Focus on the Future
Prevent Another Cycle of Reckless Lending
  • Home Ownership Preservation and Protection Act
    of 2007 (S 2452)
  • This bill would help stop many abusive lending
    practices that led to the foreclosure crisis,
    including abusive prepayment penalties,
    yield-spread premiums (extra compensation paid to
    brokers that encourage them to overcharge
    borrowers), and lack of generally accepted
    underwriting practices by lenders.  Already a
    number of states have passed or are actively
    considering these types of protections to prevent
    more unnecessary foreclosures in the future.  A
    strong federal law would guarantee minimum
    protections nationwide that would help stop
    reckless lending practices that became
    commonplace during the subprime heyday. 

65
New Federal Reserve Rules
  • On July 14th the Federal Reserve adopted key
    protections for borrowers who receive subprime
    loans, including     
  • Addressing the most substantial cause of current
    foreclosures, lenders must carefully evaluate a
    borrowers ability to repay a subprime loan, and
    verify the income used to do so
  • Lenders cannot impose abusive prepayment
    penalties that trap borrowers in short-term
    subprime ARMs
  • Lenders must escrow for taxes and insurance.
  • The new rules do not cover nontraditional or
    exotic loans that had a major role in todays
    massive foreclosures, such as payment-option ARMs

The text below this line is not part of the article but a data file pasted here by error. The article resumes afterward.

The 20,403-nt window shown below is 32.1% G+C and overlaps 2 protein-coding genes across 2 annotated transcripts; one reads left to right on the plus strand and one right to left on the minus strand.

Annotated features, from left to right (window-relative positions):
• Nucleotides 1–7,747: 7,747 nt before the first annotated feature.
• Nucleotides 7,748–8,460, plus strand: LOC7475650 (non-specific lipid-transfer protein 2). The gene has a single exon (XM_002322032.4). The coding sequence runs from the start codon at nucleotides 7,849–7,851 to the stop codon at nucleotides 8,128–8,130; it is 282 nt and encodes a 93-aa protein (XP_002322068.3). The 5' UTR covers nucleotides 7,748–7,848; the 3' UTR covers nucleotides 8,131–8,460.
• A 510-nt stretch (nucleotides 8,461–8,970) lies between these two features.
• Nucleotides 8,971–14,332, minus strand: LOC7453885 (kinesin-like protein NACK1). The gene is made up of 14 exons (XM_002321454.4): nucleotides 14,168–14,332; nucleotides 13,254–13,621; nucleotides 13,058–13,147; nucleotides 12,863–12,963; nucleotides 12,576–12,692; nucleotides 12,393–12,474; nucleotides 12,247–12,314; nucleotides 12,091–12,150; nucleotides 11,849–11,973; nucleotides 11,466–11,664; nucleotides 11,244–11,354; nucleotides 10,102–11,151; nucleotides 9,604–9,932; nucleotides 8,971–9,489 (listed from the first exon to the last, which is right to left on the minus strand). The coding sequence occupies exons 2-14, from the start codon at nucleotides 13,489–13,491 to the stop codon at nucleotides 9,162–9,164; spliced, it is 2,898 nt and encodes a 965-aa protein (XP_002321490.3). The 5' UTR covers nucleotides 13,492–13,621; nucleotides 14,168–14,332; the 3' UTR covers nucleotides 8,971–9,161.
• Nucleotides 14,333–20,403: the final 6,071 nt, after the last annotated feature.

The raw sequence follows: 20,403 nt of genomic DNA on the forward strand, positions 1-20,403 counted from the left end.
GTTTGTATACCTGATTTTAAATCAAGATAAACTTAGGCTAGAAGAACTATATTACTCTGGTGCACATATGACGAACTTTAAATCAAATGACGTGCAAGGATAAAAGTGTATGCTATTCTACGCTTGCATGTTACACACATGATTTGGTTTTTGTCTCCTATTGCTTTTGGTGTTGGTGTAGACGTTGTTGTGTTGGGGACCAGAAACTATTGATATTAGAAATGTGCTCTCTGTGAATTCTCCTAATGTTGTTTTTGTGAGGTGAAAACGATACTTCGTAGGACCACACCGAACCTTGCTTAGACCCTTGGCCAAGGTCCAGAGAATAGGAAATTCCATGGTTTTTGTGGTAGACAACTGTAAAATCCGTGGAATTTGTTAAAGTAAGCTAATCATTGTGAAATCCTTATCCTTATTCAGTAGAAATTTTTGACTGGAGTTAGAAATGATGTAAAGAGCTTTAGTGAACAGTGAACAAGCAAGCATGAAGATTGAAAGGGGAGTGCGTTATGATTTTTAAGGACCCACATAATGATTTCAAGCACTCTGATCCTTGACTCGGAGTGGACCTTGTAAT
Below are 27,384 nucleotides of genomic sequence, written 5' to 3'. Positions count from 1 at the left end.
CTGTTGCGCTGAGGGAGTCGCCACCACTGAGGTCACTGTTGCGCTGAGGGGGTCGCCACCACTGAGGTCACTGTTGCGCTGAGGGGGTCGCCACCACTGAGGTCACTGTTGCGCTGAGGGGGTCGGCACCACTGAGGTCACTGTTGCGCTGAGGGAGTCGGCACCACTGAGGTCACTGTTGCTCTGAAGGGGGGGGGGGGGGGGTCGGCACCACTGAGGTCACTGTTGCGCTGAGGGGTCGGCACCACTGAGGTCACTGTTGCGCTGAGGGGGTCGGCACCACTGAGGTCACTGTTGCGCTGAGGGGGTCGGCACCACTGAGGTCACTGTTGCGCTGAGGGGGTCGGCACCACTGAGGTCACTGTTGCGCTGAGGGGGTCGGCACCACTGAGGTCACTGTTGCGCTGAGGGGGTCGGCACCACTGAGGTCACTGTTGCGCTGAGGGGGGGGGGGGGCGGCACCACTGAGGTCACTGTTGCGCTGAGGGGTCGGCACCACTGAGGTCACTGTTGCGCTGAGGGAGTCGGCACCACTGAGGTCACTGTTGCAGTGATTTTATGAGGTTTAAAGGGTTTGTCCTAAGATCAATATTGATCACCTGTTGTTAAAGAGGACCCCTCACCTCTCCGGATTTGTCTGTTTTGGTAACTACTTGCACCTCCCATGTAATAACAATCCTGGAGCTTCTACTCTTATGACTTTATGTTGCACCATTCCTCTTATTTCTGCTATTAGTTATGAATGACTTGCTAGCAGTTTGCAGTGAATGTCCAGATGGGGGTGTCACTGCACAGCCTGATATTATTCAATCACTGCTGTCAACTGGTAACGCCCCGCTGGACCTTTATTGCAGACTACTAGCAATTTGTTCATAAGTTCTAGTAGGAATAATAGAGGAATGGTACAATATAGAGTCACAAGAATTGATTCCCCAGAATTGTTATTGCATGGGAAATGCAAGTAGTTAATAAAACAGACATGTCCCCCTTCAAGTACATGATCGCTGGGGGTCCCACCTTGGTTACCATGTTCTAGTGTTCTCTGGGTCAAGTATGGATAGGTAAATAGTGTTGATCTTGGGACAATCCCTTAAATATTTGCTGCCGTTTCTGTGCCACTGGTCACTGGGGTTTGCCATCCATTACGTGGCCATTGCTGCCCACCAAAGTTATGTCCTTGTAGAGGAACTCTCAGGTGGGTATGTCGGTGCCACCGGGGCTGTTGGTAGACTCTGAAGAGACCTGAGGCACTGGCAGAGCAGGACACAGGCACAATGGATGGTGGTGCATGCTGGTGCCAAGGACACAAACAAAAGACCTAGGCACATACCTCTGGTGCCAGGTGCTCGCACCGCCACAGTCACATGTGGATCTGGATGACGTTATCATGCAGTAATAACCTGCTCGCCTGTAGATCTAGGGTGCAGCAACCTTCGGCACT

or interest only loans that dont meet the
    subprime definition.

66
Principles of Responsible Lending
  • Eliminate incentives for lenders to originate
    predatory loans
  • Create a fair, competitive market that
    responsibly provides credit to consumers
  • Guarantee access to justice for families caught
    in abusive loans
  • Preserve essential federal and state consumer
    safeguards

67
Policy Recommendations to Prevent Future Abuses
  • Require lenders and brokers to serve the
    interests of homeowners
  • Strengthen underwriting requirements
  • Make enforcement of existing laws count
  • Support laws and policies that reduce abusive
    lending while supporting a strong market

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What do we do now?
  • Help Current Homeowners
  • - Loss Mitigation
  • - Bankruptcy Reform
  • - Foreclosure assistance
  • Protect Future Borrowers
  • - Ability to repay
  • - Regulation of broker fees
  • - Broker duties
  • - Assignee liability

69
CRL Can Help
  • Research on borrowers and industry
  • Up-to-date information on industry trends
  • Links to other resources and organizations
  • Technical assistance in understanding the issues
  • Collaboration on meetings with industry

70
Any Other Questions?
  • Call CRL
  • (919) 313-8500
  • (202) 349-1850
  • Josh Nassar
  • Josh.nassar_at_responsiblelending.org
  • (202) 349-1865
  • Visit www.responsiblelending.org